known as the Great Elector,
1620–88, elector of Brandenburg (1640–88), son and successor of George William. At his accession the scattered lands of the Hohenzollern were devastated and depopulated by the Thirty Years War and occupied by
..... Click the link for more information. , the Great Elector (reigned 1640–88), obtained E Pomerania, the secularized bishoprics of Cammin, Minden, and Halberstadt, and the expectancy to Magdeburg upon the death of its administrator. His reign brought centralization and absolutism to the Hohenzollern lands. In 1701 his son was crowned "king in Prussia" as Frederick IFrederick I,
1657–1713, first king of Prussia (1701–13), elector of Brandenburg (1688–1713) as Frederick III. He succeeded his father, Frederick William the Great Elector, in Brandenburg.
..... Click the link for more information. and at the Peace of Utrecht was recognized (1713) as king of Prussia. The royal title was a new symbol of the unity of the family holdings.
Frederick William IFrederick William I,
1688–1740, king of Prussia (1713–40), son and successor of Frederick I. He continued the administrative reforms and the process of centralization begun by Frederick William, the Great Elector, creating a strong, absolutist state.
..... Click the link for more information. (reigned 1713–40), through his administrative, fiscal, and military reforms, was the real architect of Hohenzollern greatness. As a result of the Northern Wars he obtained (1721) part of W Pomerania, including Stettin. Frederick IIFrederick II
or Frederick the Great,
1712–86, king of Prussia (1740–86), son and successor of Frederick William I. Early Life
Frederick's coarse and tyrannical father despised the prince, who showed a taste for French art and literature and no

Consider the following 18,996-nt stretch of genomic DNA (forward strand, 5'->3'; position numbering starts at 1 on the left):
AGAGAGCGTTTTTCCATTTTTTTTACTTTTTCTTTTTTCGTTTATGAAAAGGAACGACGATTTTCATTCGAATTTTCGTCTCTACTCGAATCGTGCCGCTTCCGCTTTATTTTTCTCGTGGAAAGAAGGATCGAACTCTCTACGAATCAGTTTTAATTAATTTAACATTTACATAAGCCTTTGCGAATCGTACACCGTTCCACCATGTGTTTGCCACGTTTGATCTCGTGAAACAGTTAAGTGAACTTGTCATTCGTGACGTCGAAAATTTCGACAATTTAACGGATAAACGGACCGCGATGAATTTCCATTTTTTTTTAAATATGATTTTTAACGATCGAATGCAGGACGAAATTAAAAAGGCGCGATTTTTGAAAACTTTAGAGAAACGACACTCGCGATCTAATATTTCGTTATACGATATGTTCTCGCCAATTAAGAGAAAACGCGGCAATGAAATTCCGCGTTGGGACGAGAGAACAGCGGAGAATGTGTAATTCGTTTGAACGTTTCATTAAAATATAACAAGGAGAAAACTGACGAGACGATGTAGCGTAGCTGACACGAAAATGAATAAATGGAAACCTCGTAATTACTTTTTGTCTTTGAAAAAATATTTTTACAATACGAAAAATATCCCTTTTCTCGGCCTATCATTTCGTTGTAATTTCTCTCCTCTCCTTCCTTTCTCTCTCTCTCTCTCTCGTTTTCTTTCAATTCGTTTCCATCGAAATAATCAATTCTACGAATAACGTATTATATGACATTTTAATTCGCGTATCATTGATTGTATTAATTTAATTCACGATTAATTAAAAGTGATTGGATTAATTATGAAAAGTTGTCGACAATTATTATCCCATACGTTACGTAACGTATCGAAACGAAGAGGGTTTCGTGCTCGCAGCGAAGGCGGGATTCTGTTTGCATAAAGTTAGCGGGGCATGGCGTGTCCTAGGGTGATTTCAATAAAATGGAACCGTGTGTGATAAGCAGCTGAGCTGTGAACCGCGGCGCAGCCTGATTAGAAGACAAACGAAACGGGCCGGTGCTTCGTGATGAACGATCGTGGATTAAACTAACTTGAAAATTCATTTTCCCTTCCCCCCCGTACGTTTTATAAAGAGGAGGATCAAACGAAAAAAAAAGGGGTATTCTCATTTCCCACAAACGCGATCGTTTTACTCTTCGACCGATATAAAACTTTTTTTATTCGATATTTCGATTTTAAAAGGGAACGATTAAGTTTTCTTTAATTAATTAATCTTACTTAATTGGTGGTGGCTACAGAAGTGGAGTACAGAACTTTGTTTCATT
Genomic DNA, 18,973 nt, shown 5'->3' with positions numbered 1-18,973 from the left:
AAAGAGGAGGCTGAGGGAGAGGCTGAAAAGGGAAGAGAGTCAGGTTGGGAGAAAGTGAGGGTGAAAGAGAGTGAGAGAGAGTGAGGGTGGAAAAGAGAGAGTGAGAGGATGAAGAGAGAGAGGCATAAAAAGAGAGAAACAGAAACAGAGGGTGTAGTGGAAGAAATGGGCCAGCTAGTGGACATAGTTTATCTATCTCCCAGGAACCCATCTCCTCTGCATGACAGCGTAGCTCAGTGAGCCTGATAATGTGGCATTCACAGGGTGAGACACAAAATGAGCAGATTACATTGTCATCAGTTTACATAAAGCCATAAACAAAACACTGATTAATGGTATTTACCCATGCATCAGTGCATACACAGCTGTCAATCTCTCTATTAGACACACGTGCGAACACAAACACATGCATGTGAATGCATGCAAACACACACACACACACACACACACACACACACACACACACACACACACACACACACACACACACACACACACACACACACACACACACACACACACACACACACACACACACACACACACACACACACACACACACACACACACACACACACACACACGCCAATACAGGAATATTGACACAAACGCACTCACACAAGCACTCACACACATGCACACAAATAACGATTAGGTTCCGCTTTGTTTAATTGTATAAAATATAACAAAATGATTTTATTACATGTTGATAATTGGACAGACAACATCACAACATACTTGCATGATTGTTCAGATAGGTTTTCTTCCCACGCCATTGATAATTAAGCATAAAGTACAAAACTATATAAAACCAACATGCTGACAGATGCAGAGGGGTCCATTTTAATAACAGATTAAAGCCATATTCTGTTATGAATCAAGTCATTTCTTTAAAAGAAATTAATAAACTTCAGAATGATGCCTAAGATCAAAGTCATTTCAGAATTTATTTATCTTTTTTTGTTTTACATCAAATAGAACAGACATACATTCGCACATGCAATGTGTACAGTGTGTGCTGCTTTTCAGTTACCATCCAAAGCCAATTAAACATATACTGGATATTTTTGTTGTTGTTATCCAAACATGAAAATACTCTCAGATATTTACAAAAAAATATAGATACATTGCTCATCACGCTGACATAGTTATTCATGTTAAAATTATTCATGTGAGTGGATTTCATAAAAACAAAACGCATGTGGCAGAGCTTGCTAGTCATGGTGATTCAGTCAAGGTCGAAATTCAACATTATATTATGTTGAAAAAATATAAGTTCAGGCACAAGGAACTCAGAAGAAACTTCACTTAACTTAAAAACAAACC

..... Click the link for more information. (reigned 1740–86) seized Silesia from Holy Roman Empress Maria Theresa and acquired (1772) West Prussia and Ermeland from the first partition of Poland. An enlightened despot, he achieved the reform and codification (1794) of Prussian law. Frederick William IIFrederick William II,
1744–97, king of Prussia (1786–97), nephew and successor of Frederick II (Frederick the Great). He had the power but lacked the ability of his distinguished predecessors.
..... Click the link for more information. (reigned 1786–97), Frederick William IIIFrederick William III,
1770–1840, king of Prussia (1797–1840), son and successor of Frederick William II. Well-intentioned but weak and vacillating, he endeavored to maintain neutrality in the Napoleonic Wars.
..... Click the link for more information. (reigned 1797–1840), and Frederick William IVFrederick William IV,
1795–1861, king of Prussia (1840–61), son and successor of Frederick William III. A romanticist and a mystic, he conceived vague schemes of reform based on a revival of the medieval structure, with the rule of estates and a patriarchal monarchy.
..... Click the link for more information. (reigned 1840–61) were mediocre rulers; their ministers were more important in the history of Prussia.
William IWilliam I,
1797–1888, emperor of Germany (1871–88) and king of Prussia (1861–88), second son of the future King Frederick William III of Prussia and Louise of Mecklenburg.
..... Click the link for more information. (reigned 1861–88) entrusted his affairs to Otto von Bismarck, under whose direction Prussia triumphed over its rival Austria and over France. In 1871 William was proclaimed emperor (kaiser) of a united Germany. He was succeeded by Frederick IIIFrederick III,
1831–88, emperor of Germany and king of Prussia (Mar.–June, 1888), son and successor of William I. In 1858 he married Victoria, the princess royal of England, who exerted considerable influence over him.
..... Click the link for more information. (1888) and by William IIWilliam II,
1859–1941, emperor of Germany and king of Prussia (1888–1918), son and successor of Frederick III and grandson of William I of Germany and of Queen Victoria of England.
..... Click the link for more information. (reigned 1888–1918), whose instability and ambition contributed to the involvement of Germany in World War I; his abdication ended the family's rule in Germany.